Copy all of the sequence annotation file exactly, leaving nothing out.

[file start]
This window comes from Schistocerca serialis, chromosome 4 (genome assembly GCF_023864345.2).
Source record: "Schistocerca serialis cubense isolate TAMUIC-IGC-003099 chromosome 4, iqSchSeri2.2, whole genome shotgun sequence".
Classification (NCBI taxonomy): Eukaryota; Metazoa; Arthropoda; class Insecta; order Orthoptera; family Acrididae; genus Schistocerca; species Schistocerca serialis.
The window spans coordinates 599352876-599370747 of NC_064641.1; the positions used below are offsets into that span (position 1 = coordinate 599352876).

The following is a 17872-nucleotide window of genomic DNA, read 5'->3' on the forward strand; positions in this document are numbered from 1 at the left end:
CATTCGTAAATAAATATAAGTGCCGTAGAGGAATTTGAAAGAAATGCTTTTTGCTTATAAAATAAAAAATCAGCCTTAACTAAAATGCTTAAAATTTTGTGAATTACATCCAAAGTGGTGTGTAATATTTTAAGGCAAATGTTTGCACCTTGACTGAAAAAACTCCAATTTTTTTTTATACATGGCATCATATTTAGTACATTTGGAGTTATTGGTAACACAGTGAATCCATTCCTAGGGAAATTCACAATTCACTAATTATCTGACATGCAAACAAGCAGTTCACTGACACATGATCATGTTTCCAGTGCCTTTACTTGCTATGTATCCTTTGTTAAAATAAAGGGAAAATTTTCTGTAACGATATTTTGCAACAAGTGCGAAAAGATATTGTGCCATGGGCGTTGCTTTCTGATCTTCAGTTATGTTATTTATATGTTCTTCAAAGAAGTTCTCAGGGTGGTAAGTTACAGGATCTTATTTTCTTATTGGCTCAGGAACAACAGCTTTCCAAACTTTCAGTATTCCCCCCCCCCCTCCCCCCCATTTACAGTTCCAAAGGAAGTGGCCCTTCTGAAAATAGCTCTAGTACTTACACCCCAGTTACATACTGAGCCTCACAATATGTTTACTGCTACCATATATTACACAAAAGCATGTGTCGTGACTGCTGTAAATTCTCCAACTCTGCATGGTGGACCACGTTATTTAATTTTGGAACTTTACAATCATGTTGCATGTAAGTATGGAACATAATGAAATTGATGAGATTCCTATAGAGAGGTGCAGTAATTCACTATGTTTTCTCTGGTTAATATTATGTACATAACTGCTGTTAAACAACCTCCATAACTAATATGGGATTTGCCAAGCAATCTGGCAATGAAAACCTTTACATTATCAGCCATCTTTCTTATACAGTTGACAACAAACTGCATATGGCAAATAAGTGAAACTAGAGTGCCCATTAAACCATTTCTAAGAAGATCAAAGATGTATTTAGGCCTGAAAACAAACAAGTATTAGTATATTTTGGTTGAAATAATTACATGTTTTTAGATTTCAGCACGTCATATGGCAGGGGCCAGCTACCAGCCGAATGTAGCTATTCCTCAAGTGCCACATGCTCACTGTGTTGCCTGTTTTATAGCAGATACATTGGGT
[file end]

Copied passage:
This window comes from Schistocerca serialis, chromosome 4 (genome assembly GCF_023864345.2).
Source record: "Schistocerca serialis cubense isolate TAMUIC-IGC-003099 chromosome 4, iqSchSeri2.2, whole genome shotgun sequence".
Classification (NCBI taxonomy): Eukaryota; Metazoa; Arthropoda; class Insecta; order Orthoptera; family Acrididae; genus Schistocerca; species Schistocerca serialis.
The window spans coordinates 599352876-599370747 of NC_064641.1; the positions used below are offsets into that span (position 1 = coordinate 599352876).

The following is a 17872-nucleotide window of genomic DNA, read 5'->3' on the forward strand; positions in this document are numbered from 1 at the left end:
CATTCGTAAATAAATATAAGTGCCGTAGAGGAATTTGAAAGAAATGCTTTTTGCTTATAAAATAAAAAATCAGCCTTAACTAAAATGCTTAAAATTTTGTGAATTACATCCAAAGTGGTGTGTAATATTTTAAGGCAAATGTTTGCACCTTGACTGAAAAAACTCCAATTTTTTTTTATACATGGCATCATATTTAGTACATTTGGAGTTATTGGTAACACAGTGAATCCATTCCTAGGGAAATTCACAATTCACTAATTATCTGACATGCAAACAAGCAGTTCACTGACACATGATCATGTTTCCAGTGCCTTTACTTGCTATGTATCCTTTGTTAAAATAAAGGGAAAATTTTCTGTAACGATATTTTGCAACAAGTGCGAAAAGATATTGTGCCATGGGCGTTGCTTTCTGATCTTCAGTTATGTTATTTATATGTTCTTCAAAGAAGTTCTCAGGGTGGTAAGTTACAGGATCTTATTTTCTTATTGGCTCAGGAACAACAGCTTTCCAAACTTTCAGTATTCCCCCCCCCCCTCCCCCCCATTTACAGTTCCAAAGGAAGTGGCCCTTCTGAAAATAGCTCTAGTACTTACACCCCAGTTACATACTGAGCCTCACAATATGTTTACTGCTACCATATATTACACAAAAGCATGTGTCGTGACTGCTGTAAATTCTCCAACTCTGCATGGTGGACCACGTTATTTAATTTTGGAACTTTACAATCATGTTGCATGTAAGTATGGAACATAATGAAATTGATGAGATTCCTATAGAGAGGTGCAGTAATTCACTATGTTTTCTCTGGTTAATATTATGTACATAACTGCTGTTAAACAACCTCCATAACTAATATGGGATTTGCCAAGCAATCTGGCAATGAAAACCTTTACATTATCAGCCATCTTTCTTATACAGTTGACAACAAACTGCATATGGCAAATAAGTGAAACTAGAGTGCCCATTAAACCATTTCTAAGAAGATCAAAGATGTATTTAGGCCTGAAAACAAACAAGTATTAGTATATTTTGGTTGAAATAATTACATGTTTTTAGATTTCAGCACGTCATATGGCAGGGGCCAGCTACCAGCCGAATGTAGCTATTCCTCAAGTGCCACATGCTCACTGTGTTGCCTGTTTTATAGCAGATACATTGGGT